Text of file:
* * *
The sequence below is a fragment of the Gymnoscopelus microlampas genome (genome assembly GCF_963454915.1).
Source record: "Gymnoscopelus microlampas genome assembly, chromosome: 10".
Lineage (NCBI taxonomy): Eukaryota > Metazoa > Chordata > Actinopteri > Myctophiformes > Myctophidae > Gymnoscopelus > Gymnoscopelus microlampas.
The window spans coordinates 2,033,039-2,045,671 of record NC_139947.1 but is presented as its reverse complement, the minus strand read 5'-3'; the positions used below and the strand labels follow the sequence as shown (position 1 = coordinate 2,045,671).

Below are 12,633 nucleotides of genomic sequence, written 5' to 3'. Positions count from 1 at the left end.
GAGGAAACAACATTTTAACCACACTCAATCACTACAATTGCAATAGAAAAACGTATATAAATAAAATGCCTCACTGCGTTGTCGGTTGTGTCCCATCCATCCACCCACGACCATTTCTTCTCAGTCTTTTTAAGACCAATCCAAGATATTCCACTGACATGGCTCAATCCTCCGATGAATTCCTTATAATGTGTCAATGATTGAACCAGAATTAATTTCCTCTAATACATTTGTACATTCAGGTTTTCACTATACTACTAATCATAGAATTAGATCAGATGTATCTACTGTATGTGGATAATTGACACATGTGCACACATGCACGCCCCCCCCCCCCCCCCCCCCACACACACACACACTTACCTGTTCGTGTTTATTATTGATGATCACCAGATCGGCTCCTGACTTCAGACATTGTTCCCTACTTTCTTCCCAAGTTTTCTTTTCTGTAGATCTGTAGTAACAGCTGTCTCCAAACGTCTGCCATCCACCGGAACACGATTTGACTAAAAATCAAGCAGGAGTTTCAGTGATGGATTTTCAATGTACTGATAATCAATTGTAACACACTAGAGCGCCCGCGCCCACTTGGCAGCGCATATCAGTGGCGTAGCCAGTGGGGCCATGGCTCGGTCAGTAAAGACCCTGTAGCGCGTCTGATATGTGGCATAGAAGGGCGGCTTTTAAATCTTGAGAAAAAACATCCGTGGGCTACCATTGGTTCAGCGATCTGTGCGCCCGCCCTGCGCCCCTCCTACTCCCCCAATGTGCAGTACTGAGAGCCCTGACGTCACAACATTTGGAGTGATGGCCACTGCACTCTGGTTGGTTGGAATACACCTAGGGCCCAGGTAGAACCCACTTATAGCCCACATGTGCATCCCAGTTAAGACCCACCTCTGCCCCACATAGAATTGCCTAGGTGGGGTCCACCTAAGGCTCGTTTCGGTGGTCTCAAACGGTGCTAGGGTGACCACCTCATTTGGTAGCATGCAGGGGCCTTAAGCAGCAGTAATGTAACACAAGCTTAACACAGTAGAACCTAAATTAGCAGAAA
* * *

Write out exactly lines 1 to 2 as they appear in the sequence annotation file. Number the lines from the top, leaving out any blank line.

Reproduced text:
The sequence below is a fragment of the Gymnoscopelus microlampas genome (genome assembly GCF_963454915.1).
Source record: "Gymnoscopelus microlampas genome assembly, chromosome: 10".